Some $18 million in federal relief aid has been disbursed so far in the wake of the storm. Much of it is in the form of rental assistance, which can extend for up to 18 months for those with major home damage.
"A lot of folks who flooded did not have flood insurance," said Federal Emergency Management Agency Administrator Craig Fugate. "The lessons (we) learned from the past is not to wait to see how bad it is."
On Friday, Air Force planes began carrying 632 tons of equipment and supplies, including 69 vehicles, from California to the New York region.
Elsewhere, signs of recovery sprouted: trains grinding back to limited service, buses hauling commuters down roads strewn with debris.
Neighborhoods were rising up after being beaten down by a 900-mile-wide superstorm that claimed at least 106 lives in the United States, two in Canada and 67 in the Caribbean.
Homeland Security Secretary Janet Napolitano and FEMA Deputy Administrator Richard Serino traveled to Staten Island on Friday to survey recovery efforts.
"We know that Staten Island took a particularly hard hit from Sandy," said Napolitano. "We want to make sure that the right resources are brought here as quickly as possible."
Ahead of her visit, Napolitano issued a temporary waiver of the Jones Act, a move that allows oil tankers coming in from the Gulf of Mexico to enter Northeastern ports to relieve fuel shortages.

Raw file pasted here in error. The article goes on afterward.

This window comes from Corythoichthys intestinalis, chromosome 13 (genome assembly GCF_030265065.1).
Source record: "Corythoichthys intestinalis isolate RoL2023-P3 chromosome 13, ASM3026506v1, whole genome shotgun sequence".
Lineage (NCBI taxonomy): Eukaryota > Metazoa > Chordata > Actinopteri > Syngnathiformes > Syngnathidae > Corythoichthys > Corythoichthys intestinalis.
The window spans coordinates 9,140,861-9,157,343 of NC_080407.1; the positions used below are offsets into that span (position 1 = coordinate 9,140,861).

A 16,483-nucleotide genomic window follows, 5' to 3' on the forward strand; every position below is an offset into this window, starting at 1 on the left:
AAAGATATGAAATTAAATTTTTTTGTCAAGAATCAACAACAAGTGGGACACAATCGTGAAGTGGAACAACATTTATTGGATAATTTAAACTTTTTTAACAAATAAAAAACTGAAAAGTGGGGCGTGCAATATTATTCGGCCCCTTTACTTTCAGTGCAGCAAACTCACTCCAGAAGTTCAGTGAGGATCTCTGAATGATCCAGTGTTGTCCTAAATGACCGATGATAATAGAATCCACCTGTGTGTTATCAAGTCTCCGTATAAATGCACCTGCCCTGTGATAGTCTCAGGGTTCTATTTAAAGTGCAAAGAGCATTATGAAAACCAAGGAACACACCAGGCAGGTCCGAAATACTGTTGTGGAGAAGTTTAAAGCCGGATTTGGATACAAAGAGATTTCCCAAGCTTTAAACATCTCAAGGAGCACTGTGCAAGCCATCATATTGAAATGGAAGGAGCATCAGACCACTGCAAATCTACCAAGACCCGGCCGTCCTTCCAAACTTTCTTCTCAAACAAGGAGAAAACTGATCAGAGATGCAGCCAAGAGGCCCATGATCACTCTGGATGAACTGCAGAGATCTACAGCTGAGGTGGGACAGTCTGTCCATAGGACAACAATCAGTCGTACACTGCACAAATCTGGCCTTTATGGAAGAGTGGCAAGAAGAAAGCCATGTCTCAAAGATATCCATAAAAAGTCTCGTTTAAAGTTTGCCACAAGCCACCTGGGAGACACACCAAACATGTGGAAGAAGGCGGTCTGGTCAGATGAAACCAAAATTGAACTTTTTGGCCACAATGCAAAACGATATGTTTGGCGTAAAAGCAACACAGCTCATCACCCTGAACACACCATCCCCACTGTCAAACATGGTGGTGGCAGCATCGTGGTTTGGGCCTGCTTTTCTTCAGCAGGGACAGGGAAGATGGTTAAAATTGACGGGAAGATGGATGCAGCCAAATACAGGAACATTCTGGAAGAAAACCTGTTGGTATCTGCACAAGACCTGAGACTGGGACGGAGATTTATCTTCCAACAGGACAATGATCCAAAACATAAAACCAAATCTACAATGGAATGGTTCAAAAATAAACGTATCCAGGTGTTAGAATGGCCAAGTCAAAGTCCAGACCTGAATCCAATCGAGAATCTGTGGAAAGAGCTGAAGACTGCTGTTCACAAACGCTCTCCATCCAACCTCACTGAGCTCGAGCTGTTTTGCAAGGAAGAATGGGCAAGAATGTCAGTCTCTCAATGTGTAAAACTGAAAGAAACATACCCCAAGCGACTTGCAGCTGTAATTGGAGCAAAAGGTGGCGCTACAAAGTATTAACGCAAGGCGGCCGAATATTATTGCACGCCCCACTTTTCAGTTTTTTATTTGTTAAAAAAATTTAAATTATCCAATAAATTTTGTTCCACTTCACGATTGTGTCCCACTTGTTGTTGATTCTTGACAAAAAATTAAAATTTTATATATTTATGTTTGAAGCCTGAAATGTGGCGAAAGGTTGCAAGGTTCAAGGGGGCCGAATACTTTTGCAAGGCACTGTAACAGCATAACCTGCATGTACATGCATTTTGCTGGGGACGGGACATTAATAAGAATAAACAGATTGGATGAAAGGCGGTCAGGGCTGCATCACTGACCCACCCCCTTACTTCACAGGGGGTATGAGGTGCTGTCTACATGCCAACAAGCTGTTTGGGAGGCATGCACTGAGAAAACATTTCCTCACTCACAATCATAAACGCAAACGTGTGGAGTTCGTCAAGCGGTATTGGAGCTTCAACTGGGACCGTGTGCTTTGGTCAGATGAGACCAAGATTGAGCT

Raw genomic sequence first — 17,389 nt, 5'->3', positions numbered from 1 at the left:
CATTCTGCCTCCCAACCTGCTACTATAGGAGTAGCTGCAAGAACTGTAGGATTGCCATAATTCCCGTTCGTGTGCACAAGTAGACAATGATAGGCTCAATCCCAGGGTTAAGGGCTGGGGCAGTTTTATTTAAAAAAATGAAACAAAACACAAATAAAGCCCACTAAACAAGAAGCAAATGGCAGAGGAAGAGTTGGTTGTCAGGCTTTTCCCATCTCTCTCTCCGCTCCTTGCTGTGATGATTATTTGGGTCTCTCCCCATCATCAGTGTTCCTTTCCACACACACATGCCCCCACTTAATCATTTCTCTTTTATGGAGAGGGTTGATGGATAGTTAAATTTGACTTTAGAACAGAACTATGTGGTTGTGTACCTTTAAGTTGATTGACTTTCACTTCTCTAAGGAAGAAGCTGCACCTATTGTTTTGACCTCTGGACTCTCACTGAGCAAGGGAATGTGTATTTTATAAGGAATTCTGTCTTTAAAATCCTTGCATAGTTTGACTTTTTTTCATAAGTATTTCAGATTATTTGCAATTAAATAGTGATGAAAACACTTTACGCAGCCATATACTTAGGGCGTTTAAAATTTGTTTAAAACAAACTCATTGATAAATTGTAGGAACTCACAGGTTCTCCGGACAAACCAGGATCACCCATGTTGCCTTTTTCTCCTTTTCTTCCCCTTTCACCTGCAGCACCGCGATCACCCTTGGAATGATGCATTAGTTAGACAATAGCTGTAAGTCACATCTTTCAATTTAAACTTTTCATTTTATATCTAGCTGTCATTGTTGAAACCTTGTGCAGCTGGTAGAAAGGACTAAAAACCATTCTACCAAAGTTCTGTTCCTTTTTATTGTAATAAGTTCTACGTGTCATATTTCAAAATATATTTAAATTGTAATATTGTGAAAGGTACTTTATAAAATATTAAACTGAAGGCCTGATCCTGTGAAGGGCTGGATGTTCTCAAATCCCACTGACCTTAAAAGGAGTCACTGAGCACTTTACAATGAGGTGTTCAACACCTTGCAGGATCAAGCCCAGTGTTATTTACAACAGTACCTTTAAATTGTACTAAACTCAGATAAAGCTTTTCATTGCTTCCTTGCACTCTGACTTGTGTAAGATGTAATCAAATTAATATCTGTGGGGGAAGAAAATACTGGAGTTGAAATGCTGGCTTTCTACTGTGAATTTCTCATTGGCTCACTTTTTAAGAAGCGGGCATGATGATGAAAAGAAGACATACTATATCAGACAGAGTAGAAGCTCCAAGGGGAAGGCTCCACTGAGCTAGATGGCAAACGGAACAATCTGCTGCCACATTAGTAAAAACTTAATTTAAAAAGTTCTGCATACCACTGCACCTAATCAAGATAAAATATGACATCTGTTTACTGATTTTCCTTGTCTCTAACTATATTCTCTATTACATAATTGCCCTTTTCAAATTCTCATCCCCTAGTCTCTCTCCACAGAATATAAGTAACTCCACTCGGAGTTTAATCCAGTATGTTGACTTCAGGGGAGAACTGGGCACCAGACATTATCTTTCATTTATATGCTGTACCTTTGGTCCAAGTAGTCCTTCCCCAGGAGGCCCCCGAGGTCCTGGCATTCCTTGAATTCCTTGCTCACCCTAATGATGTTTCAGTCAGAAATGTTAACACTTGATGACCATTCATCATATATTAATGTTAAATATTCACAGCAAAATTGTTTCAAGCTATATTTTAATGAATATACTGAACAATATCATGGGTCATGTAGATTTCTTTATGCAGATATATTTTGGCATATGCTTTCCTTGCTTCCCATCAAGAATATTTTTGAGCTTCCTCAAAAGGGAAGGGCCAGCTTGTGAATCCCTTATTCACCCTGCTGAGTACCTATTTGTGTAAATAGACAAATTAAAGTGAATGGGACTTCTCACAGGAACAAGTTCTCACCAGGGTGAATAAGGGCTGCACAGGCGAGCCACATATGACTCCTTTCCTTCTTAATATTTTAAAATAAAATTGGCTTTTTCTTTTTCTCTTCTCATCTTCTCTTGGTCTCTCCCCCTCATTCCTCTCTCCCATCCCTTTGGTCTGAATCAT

"The administration's highest priority is ensuring the health and safety of those impacted by Hurricane Sandy, and this waiver will remove a potential obstacle to bringing additional fuel to the storm-damaged region," she said.
The move also waives clean air admission requirements, allowing more refined oil to be brought into the region, though where it goes from there is unclear.
"Just getting the product there doesn't get it to the retail site," said Fugate. "Many of the gas stations don't have power."
Worst-hit New York state suffered 48 deaths, including 41 in New York City, authorities said. Twenty of the dead were killed in Staten Island, where the latest deaths included two boys ages 4 and 2, ripped from their mother's arms by floodwater.
In addition to the human toll, the price for damage is stunning: between $30 billion and $50 billion, according to disaster modeling firm EQECAT.
That far exceeds EQECAT's pre-storm estimate of $20 billion.
Authorities scrambled to restore basic services, including hobbled transportation.
Amtrak said modified service was to resume Friday between Boston and Washington via New York City. In New York City, limited subway service resumed Thursday. A flotilla of 4,000 buses is taking up the slack.
Neighboring New Jersey, which suffered 13 deaths linked to the storm, planned to restore limited rail service Friday.
In areas where entire neighborhoods remain dark, utilities worked to restore services.
Con Edison, a New York utility company, has passed the "halfway mark," having restored approximately 460,000 of the 910,000 customers who were affected by Sandy, according to John Miksad, senior vice president of electric operations.
"We're doing our damnedest to get our power back as quickly as possible," he said.